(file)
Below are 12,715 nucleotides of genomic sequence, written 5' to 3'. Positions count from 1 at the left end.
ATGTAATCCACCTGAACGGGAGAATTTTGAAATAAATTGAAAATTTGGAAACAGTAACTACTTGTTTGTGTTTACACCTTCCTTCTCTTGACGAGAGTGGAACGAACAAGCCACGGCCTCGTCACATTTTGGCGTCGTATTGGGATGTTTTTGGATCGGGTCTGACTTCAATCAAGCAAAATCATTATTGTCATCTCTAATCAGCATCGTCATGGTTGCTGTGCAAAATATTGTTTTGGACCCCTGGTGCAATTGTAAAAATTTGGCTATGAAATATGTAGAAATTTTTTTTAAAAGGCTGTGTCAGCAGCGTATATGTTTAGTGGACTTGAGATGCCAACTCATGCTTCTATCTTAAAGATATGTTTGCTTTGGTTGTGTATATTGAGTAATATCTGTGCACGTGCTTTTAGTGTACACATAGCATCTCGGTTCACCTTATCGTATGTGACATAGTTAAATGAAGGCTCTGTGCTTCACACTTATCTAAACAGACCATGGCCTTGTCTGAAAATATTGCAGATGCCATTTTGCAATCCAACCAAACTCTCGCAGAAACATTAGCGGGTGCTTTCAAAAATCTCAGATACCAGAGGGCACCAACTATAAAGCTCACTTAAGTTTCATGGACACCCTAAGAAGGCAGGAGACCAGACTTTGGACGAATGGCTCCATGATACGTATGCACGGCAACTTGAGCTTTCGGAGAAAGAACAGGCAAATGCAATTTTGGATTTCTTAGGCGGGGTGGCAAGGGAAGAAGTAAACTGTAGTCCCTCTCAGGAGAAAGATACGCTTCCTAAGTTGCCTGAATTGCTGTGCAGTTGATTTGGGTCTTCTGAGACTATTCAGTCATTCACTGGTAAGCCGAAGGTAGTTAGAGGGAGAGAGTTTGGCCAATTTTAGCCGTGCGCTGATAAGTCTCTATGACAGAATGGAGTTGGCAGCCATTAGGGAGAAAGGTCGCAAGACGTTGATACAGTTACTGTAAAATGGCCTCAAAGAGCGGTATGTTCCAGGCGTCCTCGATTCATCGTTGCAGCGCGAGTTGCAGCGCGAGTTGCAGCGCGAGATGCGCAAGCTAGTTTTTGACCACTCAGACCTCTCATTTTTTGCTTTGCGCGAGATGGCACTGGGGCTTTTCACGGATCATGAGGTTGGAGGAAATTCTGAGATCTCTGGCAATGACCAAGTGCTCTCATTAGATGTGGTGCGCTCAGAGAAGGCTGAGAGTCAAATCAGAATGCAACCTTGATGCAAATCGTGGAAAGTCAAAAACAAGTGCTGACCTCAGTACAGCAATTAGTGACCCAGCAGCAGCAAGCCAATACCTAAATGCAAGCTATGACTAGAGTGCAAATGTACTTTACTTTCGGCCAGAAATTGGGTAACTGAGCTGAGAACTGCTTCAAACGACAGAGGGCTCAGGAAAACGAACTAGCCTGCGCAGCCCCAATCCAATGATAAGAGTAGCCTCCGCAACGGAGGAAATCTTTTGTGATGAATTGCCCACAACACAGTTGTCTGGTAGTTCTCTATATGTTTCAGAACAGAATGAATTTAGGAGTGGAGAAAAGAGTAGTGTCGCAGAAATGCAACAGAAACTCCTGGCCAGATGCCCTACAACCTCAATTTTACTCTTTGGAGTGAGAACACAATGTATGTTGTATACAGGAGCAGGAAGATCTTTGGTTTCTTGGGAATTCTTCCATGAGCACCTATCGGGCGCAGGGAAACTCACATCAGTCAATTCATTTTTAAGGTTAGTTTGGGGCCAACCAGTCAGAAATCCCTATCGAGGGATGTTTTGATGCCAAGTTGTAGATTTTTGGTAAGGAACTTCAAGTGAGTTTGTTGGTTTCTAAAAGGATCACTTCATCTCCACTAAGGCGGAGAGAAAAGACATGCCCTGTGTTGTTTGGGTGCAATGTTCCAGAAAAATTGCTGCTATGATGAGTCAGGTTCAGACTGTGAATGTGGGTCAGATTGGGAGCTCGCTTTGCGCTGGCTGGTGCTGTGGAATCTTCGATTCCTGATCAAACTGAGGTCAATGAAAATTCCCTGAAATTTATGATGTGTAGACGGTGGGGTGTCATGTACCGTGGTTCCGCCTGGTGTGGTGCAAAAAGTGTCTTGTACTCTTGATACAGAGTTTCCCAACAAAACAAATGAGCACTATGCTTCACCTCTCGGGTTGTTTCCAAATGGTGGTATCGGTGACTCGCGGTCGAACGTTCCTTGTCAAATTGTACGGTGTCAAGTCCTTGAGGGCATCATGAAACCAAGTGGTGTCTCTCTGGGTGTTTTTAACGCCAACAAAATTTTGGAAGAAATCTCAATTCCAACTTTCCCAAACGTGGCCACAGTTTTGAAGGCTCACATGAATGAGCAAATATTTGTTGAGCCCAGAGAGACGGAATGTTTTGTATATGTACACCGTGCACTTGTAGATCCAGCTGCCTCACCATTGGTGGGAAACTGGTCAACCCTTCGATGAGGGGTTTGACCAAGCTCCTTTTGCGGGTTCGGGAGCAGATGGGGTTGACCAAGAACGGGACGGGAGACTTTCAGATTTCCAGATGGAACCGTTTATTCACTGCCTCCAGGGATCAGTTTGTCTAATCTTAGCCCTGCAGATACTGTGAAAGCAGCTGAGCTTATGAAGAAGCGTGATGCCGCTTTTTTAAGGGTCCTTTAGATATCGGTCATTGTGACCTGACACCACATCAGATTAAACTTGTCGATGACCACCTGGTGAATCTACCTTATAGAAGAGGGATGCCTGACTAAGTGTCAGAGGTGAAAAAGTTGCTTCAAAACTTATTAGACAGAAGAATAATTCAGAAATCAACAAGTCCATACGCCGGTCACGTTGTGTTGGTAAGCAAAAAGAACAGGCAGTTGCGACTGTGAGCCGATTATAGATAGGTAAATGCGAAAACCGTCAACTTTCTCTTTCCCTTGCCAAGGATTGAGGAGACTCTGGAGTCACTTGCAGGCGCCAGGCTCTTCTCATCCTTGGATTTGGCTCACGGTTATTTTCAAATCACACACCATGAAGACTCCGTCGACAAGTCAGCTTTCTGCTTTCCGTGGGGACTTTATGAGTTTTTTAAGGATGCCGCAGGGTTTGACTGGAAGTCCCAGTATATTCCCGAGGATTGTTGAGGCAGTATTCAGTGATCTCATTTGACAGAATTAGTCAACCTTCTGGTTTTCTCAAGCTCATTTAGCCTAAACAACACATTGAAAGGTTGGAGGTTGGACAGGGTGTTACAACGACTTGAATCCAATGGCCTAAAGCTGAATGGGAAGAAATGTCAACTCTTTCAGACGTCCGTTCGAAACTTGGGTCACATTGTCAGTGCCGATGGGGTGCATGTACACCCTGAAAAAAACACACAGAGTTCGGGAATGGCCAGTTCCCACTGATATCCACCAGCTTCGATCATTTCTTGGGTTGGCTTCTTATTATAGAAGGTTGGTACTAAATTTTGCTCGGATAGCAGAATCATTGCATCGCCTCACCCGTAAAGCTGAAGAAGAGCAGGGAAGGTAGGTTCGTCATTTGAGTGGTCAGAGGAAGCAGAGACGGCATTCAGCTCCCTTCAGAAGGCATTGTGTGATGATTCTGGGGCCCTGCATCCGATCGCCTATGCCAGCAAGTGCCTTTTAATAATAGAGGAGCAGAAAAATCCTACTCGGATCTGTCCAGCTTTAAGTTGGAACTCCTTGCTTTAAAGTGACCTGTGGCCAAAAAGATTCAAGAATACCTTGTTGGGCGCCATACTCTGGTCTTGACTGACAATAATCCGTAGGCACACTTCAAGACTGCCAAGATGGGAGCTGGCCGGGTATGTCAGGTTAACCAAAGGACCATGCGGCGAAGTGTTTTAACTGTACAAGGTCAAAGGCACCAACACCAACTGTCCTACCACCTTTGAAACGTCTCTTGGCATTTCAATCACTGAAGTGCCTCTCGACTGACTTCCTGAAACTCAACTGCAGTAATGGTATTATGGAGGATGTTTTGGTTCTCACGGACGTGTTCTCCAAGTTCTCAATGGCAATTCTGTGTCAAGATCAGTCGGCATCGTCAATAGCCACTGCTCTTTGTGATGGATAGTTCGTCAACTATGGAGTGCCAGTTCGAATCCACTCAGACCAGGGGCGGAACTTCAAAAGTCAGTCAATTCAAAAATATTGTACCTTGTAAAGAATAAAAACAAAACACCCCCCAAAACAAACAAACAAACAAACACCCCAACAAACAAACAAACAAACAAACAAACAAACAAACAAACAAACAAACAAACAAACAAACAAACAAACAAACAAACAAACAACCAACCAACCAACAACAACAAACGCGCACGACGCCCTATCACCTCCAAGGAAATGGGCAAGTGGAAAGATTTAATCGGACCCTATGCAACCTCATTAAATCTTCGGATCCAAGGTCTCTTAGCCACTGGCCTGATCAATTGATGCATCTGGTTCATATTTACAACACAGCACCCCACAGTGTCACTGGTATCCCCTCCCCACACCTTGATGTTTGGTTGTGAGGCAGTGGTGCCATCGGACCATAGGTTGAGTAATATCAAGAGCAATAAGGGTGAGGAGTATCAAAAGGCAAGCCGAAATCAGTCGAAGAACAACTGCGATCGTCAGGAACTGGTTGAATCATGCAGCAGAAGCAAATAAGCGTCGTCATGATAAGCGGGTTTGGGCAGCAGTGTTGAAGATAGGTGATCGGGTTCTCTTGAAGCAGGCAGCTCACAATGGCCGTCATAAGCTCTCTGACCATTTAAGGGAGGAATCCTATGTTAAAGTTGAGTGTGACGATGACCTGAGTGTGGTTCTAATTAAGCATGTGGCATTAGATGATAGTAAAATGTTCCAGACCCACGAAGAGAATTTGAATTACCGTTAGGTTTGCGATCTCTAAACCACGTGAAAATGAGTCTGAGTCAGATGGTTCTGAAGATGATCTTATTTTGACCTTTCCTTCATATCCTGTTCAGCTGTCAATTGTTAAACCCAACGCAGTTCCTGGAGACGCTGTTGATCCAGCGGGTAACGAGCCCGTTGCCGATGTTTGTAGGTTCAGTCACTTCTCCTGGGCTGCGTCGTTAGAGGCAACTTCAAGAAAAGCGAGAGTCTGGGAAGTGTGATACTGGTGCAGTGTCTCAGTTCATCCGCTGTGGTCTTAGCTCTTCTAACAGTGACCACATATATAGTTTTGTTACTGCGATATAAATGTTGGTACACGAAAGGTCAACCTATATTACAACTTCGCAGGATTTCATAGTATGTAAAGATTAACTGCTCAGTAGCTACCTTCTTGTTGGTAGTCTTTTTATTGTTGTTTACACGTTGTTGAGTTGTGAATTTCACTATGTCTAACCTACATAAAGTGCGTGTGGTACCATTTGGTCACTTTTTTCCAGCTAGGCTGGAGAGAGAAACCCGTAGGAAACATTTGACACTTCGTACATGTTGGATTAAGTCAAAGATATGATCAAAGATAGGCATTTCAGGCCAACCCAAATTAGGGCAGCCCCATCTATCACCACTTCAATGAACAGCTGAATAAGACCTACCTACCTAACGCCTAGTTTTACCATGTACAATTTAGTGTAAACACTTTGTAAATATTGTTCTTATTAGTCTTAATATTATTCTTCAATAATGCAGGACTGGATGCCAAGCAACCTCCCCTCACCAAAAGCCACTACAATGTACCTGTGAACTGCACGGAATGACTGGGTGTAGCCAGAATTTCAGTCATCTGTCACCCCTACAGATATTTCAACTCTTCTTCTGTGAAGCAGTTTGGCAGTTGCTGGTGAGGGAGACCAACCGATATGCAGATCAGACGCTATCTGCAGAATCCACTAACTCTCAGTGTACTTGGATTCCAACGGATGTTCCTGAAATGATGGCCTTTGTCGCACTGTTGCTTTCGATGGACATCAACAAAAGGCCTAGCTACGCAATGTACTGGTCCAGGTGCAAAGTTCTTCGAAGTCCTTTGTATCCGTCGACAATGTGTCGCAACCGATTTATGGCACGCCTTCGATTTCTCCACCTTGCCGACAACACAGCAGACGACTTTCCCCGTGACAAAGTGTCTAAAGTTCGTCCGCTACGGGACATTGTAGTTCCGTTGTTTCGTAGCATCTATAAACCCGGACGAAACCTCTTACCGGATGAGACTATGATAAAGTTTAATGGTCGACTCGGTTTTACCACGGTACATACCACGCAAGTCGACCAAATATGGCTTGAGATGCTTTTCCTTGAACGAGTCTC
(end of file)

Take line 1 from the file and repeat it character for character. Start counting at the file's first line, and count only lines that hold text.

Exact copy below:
Below are 12,715 nucleotides of genomic sequence, written 5' to 3'. Positions count from 1 at the left end.